If you want insight into the treatment of Koreans in Japan you can glean a lot from this book.  The most significant discussions of the differences between Japanese and Koreans occur in B3Ch16+.  For example, in 1989 Koreans still couldn't rent an apartment without a guarantor.  Even the "white Italian who had lived in Japan for twenty years" (p. 446) thought badly of Koreans.  B3Ch17 p. 449 - In Japan everyone wants to be like everyone else so when the war ended and they didn't have that unity and rigidity they were afraid of being different.  Elites want to be "english and white" and rich kids thought they were middle class.


Discussion Questions

(p. 24 - end of B1Ch3) Why is Sunja's pregnancy dropped in so subtly?

Isak said "...a God that did everything we thought was right and good wouldn't be the creator of the universe.  He would be our puppet." (p. 61 end B1Ch7)  Discuss the idea.

(p. 68-69 B1Ch8)  "...there are coincidences too. ... It's dangerous to think that everything is a sign from God.  Perhaps God is always talking to us but we don't know how to listen. (p. 61)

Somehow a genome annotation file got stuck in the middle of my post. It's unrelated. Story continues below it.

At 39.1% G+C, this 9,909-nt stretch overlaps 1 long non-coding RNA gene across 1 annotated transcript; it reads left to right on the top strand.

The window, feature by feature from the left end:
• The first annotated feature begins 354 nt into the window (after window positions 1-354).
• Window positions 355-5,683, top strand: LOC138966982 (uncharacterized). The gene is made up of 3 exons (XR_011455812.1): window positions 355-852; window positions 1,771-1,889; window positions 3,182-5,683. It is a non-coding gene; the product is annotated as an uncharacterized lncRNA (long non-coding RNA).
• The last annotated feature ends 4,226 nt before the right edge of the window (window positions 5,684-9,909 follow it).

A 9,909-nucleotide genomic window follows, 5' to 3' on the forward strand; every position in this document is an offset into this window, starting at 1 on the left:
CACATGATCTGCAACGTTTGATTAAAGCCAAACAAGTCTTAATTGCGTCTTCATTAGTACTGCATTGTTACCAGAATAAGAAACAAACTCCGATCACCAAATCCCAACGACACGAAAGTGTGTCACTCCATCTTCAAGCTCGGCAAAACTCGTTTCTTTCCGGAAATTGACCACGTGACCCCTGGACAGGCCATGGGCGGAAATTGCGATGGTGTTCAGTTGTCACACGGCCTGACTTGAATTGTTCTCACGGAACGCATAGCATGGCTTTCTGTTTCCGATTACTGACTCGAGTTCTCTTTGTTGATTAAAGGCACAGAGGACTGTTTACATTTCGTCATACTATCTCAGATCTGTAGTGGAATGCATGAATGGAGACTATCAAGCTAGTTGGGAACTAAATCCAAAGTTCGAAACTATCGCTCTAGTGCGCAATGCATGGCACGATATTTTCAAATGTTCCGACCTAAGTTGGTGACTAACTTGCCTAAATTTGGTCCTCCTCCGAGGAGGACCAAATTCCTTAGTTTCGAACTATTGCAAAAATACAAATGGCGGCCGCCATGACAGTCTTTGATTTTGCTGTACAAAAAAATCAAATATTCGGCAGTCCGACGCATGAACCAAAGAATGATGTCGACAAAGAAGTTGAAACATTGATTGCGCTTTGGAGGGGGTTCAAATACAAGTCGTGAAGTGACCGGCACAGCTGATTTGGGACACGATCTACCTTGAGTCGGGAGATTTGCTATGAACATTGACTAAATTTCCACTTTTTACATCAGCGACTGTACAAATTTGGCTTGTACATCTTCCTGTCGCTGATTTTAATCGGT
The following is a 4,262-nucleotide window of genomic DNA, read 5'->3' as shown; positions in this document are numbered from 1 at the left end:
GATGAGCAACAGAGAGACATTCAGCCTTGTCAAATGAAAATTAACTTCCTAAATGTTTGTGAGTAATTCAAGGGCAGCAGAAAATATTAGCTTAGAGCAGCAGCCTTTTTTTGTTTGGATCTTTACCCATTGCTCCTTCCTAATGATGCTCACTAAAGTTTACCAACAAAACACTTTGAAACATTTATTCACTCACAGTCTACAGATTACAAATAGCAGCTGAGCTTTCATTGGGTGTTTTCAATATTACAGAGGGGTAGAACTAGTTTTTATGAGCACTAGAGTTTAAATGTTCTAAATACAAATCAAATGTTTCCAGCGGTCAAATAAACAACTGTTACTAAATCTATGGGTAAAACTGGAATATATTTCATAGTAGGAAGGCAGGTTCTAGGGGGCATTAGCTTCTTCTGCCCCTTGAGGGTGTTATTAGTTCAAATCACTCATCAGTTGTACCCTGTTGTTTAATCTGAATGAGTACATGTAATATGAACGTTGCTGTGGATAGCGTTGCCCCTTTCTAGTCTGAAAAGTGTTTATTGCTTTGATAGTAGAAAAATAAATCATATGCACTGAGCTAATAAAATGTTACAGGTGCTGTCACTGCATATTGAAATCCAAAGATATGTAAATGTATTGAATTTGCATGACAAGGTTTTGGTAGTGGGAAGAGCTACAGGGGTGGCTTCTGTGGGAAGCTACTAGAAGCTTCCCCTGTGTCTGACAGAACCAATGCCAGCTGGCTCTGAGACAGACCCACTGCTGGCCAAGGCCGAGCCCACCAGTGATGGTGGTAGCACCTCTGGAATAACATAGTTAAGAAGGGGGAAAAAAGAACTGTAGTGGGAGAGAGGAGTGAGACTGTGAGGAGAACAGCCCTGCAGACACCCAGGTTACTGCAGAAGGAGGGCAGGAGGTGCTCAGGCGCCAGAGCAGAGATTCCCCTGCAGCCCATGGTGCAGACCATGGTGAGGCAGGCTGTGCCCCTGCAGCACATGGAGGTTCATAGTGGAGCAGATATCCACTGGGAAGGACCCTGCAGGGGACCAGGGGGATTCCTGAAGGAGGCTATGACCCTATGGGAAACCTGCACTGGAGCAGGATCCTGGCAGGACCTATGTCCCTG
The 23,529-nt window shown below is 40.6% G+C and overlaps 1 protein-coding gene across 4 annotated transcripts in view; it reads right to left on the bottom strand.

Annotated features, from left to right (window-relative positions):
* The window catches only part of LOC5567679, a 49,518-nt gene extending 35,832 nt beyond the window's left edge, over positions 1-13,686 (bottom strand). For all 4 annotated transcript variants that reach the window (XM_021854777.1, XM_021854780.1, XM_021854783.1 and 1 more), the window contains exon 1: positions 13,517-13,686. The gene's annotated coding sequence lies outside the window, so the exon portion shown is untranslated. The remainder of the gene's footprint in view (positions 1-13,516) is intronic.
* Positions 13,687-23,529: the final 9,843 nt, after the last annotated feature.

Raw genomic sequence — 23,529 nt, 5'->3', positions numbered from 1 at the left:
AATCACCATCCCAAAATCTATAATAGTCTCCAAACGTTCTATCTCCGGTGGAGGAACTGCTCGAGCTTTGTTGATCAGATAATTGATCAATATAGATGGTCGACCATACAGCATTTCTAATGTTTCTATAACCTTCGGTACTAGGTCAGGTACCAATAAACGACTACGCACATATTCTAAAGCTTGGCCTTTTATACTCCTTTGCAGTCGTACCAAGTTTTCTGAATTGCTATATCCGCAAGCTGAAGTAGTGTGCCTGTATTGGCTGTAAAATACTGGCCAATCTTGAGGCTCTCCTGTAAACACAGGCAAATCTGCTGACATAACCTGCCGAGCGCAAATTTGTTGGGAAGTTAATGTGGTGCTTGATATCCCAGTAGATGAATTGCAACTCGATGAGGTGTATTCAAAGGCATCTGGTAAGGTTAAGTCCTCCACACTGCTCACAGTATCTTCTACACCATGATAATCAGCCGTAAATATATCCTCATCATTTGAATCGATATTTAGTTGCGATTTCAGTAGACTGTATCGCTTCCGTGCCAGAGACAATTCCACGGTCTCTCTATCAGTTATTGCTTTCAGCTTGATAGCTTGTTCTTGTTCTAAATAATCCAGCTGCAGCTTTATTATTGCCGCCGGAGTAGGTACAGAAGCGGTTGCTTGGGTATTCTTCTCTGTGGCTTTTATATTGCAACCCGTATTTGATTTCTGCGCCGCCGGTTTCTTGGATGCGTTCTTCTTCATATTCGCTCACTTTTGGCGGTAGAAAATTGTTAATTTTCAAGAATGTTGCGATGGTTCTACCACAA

End of B1Ch11 (p. 95) a mother gives a daughter life advice.  What would you add?

Discuss different ways of raising a child - with and without praise.  (B2Ch4 p. 183)

There are several places in the novel where the author provides long explanations about Koreans using multiple names (B2Ch10) and also the way Koreans were treated by Japanese.  How does the repetition add to the message?

What makes Noa and Mozasu so different in regards to school even though they were raised in the same household?

(B2Ch11)  Whenever Mozasu got in trouble for fights he gave "a sincere apology".  How many sincere apologies can one give?

(B2Ch13) p. 266 - Yoseb reflects, "There were so many things he had failed to do.  There were even more things he should never have done."  Which will you have more of?